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House Democrats Call Upon Zinke To Explain Forced Transfer of Dan Wenk
June 22, 2018
House Democrats Call Upon Zinke To Explain Forced Transfer of Dan Wenk
Ranking minority member of House Natural Resources Committee wants Interior Secretary to reveal why he is forcing Yellowstone superintendent out
In a letter sent to Zinke Friday, June 22, U.S. Rep. Jared Huffman of California, who serves as the Democrat’s vice-ranking member of the committee, wrote, “we are concerned that this particular reassignment, in the context of a pattern of questionable reassignments undertaken by your Department, appears to be more punitive than strategic in nature.”
Wenk has been with the National Park Service for almost 43 years and is widely considered a star of the agency. The order for him to vacate Yellowstone within 60 days and accept a re-assignment to the National Park Service’s Capital Region for face termination has sparked national outrage. It has elicited the same kind of widespread condemnation from conservationists and citizens directed at Zinke and the Trump Administration as for their radically shrinking down the size of national monuments in Utah.
In Yellowstone’s 146-year history, Wenk’s transfer, ordered only months from his planned retirement, is unprecedented, said recently-retired park historian Lee Whittlesey. While it’s true that top Park Service managers, classified as part of an elite corps called the “Senior Executive Service,” are moved around to both enhance the agency and develop better leaders, transfers, against the will, almost never happen with those in the last stage of their career.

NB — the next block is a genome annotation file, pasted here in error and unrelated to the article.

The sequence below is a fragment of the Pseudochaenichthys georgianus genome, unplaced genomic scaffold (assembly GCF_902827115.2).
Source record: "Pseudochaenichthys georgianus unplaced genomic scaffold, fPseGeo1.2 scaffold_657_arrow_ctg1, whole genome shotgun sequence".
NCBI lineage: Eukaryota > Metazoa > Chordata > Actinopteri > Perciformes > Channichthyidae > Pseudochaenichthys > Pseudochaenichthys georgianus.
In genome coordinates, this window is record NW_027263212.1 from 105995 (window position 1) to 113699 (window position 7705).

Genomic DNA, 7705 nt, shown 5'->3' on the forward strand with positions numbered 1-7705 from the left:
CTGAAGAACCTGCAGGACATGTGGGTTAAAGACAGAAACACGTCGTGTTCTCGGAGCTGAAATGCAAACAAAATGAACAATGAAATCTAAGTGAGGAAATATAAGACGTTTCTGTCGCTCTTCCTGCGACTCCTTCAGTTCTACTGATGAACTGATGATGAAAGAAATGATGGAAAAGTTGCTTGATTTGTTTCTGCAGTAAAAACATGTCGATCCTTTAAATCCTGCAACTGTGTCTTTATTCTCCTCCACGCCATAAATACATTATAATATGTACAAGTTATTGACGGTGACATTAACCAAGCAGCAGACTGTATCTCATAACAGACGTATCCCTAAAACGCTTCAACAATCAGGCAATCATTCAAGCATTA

Yellowstone, Whittlesey added, is considered the most prestigious field post in the Park Service and second only to serving as national director.
Interior officials, including a number of Zinke’s political appointees involved in transferring Wenk and others, have refused to comment, saying it is a personnel matter.
The House members also seemed to take Zinke to task for his comment in 2017 when, speaking before an energy industry conference in Texas, he claimed that one-third of his 20,000 Interior employees were “disloyal.” In response to that perception by Zinke, he and his deputies, many of whom formerly worked as lobbyists or attorneys representing the natural resource extraction industry, announced their intentions to shake up the management of agencies which include the Park Service, Fish and Wildlife Service and Bureau of Land Management.
“In the context of your remarks last year about ‘loyalty,’ as well as the OIG’s findings regarding SES reassignments, we fear the action against Mr. Wenk is intended to send a signal to other career personnel that they will be penalized if they remain loyal to the United States as opposed to a political agenda,” the letter from minority members of the House Natural Resources Committee wrote.
“In the context of your remarks last year about ‘loyalty,’ as well as the OIG’s findings regarding SES reassignments, we fear the action against Mr. Wenk is intended to send a signal to other career personnel that they will be penalized if they remain loyal to the United States as opposed to a political agenda." —Letter sent to Interior Secretary Ryan Zinke from ranking Democrat on the House Natural Resources Committee
They also noted that actions taken by Zinke and cohorts have negatively affected the Park Service’s espirit de corps, which is unlike any other in the ranks of professional civil service.
“Morale is already low at NPS, due in part to the remarks you have made regarding personnel, rampant underfunding coupled with increased visitation meaning park staff must do more with less, a highly questionable department-wide reorganization proposal, a continuing climate of harassment, and the failure of the White House to nominate a permanent NPS director,” they asserted.